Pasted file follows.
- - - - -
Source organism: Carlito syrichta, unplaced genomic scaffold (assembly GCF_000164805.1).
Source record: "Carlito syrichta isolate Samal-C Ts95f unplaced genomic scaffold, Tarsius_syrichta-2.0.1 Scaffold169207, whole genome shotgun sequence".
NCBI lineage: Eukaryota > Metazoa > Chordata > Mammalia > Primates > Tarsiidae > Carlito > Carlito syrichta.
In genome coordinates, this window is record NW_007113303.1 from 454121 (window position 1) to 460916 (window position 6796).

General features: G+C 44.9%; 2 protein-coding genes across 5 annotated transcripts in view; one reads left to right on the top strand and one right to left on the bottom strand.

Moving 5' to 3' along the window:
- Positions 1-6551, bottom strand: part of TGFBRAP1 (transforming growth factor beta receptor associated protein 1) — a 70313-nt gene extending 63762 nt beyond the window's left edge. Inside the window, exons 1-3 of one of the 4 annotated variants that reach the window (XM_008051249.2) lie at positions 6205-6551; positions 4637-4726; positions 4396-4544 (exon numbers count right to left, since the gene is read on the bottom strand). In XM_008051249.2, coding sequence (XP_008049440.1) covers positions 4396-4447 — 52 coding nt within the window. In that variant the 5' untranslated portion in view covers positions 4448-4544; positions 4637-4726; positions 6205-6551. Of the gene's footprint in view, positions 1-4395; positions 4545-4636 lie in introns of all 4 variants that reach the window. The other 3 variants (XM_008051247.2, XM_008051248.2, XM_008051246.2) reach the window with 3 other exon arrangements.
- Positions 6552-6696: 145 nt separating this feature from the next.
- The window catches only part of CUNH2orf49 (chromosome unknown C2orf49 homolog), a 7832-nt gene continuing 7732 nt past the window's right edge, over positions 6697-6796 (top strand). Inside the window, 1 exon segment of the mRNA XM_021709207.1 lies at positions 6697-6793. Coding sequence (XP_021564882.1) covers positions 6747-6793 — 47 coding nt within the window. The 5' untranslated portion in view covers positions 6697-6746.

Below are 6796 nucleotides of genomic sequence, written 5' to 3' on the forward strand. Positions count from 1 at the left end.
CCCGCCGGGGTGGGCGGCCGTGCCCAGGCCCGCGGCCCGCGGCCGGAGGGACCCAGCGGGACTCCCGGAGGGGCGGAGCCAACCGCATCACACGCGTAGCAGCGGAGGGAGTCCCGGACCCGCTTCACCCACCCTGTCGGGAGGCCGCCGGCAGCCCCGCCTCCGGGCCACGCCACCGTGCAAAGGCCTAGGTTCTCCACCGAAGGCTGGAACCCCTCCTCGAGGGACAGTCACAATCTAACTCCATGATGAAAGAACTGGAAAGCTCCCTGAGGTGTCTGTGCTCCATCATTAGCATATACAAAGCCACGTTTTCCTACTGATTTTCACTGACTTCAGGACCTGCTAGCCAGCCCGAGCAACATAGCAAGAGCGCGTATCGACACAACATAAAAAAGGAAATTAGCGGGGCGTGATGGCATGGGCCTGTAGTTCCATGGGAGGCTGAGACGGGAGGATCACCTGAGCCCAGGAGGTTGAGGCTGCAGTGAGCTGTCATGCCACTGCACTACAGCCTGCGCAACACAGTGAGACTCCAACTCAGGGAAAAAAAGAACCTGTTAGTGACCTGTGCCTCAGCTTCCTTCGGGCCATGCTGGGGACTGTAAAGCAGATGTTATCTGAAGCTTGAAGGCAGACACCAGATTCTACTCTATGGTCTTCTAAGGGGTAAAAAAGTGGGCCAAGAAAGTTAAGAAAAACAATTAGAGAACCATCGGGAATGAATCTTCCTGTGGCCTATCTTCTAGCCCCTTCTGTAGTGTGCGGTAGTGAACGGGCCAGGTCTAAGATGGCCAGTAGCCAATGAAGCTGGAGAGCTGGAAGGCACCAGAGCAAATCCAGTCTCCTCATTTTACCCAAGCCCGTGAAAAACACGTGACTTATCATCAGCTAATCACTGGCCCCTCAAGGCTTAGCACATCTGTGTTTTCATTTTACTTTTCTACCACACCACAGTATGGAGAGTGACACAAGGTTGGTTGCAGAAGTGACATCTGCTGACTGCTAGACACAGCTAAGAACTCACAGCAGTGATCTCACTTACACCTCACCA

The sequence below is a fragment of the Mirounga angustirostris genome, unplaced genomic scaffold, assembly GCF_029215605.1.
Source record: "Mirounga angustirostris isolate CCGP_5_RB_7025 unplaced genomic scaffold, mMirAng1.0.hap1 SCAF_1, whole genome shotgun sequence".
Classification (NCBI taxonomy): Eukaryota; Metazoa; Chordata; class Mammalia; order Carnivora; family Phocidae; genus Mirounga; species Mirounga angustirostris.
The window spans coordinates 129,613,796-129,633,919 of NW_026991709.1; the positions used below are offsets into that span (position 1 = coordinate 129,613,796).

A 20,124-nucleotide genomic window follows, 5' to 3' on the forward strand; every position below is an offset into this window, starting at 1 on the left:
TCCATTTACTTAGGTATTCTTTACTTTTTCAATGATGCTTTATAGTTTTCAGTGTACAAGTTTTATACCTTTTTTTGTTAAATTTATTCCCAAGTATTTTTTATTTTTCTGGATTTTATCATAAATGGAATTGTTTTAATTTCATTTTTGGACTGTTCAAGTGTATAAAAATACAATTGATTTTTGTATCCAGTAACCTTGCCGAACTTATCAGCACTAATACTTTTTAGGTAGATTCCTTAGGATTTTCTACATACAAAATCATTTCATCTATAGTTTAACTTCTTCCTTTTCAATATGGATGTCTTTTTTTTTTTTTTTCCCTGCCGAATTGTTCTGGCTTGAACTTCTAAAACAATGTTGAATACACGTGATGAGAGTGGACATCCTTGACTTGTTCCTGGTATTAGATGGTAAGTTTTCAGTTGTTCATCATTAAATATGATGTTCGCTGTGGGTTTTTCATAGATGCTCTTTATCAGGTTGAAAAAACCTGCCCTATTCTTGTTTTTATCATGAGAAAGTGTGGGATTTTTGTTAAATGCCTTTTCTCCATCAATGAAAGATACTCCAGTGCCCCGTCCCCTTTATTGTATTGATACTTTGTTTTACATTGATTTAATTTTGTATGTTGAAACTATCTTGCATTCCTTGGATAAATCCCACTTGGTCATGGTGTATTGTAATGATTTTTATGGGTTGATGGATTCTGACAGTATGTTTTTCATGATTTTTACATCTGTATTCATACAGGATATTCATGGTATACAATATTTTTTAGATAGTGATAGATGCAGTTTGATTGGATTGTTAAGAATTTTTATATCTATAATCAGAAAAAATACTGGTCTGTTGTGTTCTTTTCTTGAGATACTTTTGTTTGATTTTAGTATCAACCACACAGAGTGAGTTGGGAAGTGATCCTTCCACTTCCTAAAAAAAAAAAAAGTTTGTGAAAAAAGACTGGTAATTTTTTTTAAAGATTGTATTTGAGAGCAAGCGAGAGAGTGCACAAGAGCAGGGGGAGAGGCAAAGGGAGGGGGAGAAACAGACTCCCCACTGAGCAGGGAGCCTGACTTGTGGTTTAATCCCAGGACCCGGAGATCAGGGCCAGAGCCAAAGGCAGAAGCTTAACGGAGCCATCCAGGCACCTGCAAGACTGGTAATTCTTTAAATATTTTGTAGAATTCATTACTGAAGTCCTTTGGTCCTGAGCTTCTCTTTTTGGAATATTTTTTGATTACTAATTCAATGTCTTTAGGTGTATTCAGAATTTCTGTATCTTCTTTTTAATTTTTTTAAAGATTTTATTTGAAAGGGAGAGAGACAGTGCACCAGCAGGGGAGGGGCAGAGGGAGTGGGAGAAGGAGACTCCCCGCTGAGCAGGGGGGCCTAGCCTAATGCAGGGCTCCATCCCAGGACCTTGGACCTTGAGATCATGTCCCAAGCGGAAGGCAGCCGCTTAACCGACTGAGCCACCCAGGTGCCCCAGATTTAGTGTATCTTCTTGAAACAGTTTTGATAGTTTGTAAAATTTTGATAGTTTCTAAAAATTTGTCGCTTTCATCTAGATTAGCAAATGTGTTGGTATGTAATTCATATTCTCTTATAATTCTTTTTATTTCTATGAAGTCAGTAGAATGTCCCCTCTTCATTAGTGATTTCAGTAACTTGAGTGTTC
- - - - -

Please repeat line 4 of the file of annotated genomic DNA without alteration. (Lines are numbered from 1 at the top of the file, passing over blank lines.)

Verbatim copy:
In genome coordinates, this window is record NW_007113303.1 from 454121 (window position 1) to 460916 (window position 6796).